CHARLOTTESVILLE — Eastern Hancock students who get suspended from school now will serve their punishments on campus as the district ends its agreement with an off-site service-provider.
Eastern Hancock Schools officials have opted not to renew their contract with the Boys and Girls Clubs of Hancock County, where out-of-school suspensions were served for the past five years, citing rising costs for students to be supervised there.
A $3,600 price increase to the yearly $15,000 contract and a reduction in the number of days per week club staffers will be made available to supervise students prompted officials to examine other options, said Eastern Hancock Schools superintendent Vicki McGuire.
During the 2015-16 school year, the club charged the district a flat rate to monitor its out-of-school suspension students at the club’s Greenfield facility, where they spent the day working on school assignments. Corporation-wide, fewer than 80 students were given out-of-school suspensions last year, Eastern Hancock High School principal David Pfaff said.
The club also serves Greenfield-Central schools; all told, the out-of-school suspension program monitored about 300 students last year, said Candace Sexton, Boys and Girls Clubs of Hancock County unit director.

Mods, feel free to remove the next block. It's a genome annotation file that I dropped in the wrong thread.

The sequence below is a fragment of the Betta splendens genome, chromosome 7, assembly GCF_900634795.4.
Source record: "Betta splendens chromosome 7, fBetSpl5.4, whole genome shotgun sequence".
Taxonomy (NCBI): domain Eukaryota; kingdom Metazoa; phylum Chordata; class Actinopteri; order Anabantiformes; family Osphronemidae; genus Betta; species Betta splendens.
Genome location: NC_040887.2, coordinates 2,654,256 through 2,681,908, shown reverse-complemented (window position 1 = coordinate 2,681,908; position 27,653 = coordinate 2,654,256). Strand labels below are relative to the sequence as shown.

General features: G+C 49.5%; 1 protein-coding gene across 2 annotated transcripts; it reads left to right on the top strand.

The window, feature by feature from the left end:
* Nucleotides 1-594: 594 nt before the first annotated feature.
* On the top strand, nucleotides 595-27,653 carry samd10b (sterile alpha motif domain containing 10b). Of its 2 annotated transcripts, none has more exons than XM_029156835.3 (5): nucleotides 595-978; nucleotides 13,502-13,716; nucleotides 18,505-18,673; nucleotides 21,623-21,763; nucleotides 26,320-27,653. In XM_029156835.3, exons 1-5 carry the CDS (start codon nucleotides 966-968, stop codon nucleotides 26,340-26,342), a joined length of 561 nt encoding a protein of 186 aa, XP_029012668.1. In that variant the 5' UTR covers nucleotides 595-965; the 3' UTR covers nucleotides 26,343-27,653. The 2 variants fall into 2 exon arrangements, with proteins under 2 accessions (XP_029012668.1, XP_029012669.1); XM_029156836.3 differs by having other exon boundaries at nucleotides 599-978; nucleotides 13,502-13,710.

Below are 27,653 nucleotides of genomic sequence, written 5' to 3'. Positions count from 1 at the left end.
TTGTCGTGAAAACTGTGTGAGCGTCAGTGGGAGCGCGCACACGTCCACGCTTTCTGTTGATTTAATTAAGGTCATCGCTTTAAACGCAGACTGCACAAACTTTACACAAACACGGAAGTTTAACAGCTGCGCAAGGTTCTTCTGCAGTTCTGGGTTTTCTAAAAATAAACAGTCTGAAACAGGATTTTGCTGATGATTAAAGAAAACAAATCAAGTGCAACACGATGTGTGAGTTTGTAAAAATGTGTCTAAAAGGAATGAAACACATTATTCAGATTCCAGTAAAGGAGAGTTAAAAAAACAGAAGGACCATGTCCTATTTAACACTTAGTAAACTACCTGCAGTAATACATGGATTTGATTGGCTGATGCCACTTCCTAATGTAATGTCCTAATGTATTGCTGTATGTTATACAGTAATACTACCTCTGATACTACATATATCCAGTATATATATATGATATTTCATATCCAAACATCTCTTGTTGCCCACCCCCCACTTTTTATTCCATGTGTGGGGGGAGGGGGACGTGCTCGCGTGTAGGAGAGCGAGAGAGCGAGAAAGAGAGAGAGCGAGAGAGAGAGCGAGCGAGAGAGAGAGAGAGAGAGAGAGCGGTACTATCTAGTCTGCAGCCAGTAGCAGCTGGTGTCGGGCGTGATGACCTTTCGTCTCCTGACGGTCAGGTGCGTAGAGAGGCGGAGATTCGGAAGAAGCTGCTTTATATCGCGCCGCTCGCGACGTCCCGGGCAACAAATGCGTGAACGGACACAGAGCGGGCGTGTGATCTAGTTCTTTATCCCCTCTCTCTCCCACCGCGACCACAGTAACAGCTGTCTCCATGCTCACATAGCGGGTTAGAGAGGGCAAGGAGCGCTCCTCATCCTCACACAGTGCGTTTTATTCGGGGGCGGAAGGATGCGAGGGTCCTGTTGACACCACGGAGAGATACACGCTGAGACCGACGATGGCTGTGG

For the coming school year, the club increased Eastern’s price to $18,600 and said the club would no longer staff the program on Fridays. Club officials raised the price to cover their costs associated with handling the suspensions. Eastern Hancock usually doesn’t send as many students on Fridays as it does other days, so removing Friday from the schedule made sense to club officials, Sexton said.
Going forward, Eastern students will be kept in classrooms on the school campus. The district plans to hire a part-time employee for four days a week to supervise them, which McGuire estimated would cost about $13,000 per year.
In addition to the reduction in costs to the school district, the new arrangement will be advantageous, Pfaff said, because the student’s classroom teacher will be able to contact the student during the day.
“We will have small numbers and can tailor activities to fit the student’s specific behavioral needs,” Pfaff wrote in an email.
Keeping suspended students on campus will create more flexibility in terms of how long a student can be assigned to the suspension room, he said.
Students can be sent to the suspension room for one class period if teachers feel they need to cool down, he said, or more serious infractions like fighting can draw a three-day punishment.
Eastern Hancock district officials expect to post the job opening this week, Pfaff said.
Meanwhile, the district maintains a relationship with the boys and girls clubs.
While the club will not monitor suspended students, other programming, including student activities conducted at the elementary school, will continue this fall.
“We appreciate the partnership we have with Eastern,” Sexton said.